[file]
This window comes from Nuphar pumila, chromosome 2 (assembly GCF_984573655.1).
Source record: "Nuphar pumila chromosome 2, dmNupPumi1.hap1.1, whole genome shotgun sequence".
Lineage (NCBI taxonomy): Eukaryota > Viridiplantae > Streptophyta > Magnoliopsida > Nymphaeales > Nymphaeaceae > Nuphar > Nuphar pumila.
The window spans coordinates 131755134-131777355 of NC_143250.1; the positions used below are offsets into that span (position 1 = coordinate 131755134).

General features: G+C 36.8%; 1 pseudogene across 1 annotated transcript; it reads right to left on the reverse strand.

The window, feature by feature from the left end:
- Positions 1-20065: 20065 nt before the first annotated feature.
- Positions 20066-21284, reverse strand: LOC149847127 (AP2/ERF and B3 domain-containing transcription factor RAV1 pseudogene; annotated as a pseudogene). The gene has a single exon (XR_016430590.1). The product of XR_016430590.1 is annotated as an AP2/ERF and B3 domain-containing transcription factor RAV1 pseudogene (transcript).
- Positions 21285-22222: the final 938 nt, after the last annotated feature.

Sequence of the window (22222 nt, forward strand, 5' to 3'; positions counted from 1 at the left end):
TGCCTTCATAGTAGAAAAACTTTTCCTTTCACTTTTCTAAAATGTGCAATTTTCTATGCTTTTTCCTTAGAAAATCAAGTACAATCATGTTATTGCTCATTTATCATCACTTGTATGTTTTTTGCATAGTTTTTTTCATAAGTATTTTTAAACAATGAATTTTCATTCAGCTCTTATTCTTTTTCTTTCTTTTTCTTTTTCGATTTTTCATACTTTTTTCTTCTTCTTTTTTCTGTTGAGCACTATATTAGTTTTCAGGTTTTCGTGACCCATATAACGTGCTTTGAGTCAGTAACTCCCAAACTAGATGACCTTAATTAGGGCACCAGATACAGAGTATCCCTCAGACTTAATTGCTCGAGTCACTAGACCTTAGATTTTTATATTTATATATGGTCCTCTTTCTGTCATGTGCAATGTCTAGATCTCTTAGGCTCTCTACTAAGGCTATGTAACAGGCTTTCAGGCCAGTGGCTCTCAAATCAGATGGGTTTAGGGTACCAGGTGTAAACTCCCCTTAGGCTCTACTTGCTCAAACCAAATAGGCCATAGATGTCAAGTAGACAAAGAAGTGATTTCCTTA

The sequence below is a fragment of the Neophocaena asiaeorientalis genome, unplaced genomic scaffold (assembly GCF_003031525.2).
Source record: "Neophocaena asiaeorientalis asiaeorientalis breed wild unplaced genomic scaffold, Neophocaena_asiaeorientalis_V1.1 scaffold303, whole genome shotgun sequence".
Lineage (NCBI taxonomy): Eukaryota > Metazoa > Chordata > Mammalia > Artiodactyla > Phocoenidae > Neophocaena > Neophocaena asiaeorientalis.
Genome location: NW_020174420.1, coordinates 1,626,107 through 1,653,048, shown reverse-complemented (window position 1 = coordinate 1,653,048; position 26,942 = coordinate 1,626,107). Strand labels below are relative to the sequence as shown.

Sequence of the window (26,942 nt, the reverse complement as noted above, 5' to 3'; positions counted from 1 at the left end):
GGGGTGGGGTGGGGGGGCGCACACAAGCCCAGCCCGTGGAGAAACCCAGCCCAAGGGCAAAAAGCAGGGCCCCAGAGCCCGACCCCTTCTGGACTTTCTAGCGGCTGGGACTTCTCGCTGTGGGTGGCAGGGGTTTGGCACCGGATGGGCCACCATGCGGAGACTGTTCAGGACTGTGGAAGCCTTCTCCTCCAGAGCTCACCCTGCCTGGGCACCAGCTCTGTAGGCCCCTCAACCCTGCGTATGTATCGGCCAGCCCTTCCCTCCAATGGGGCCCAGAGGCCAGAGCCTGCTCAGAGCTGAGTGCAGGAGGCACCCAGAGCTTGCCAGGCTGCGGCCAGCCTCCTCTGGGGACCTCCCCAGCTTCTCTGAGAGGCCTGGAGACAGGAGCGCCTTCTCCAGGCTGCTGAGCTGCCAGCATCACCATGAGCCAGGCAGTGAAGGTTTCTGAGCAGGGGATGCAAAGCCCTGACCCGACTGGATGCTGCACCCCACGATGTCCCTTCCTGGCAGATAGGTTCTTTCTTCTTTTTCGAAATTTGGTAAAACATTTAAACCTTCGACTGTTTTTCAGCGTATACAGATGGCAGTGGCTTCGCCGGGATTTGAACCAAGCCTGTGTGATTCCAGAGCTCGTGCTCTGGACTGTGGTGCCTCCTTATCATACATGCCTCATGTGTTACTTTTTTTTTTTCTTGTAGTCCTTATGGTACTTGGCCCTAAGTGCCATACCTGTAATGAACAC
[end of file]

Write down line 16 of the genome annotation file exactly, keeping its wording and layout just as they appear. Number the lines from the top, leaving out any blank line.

Sequence of the window (26,942 nt, the reverse complement as noted above, 5' to 3'; positions counted from 1 at the left end):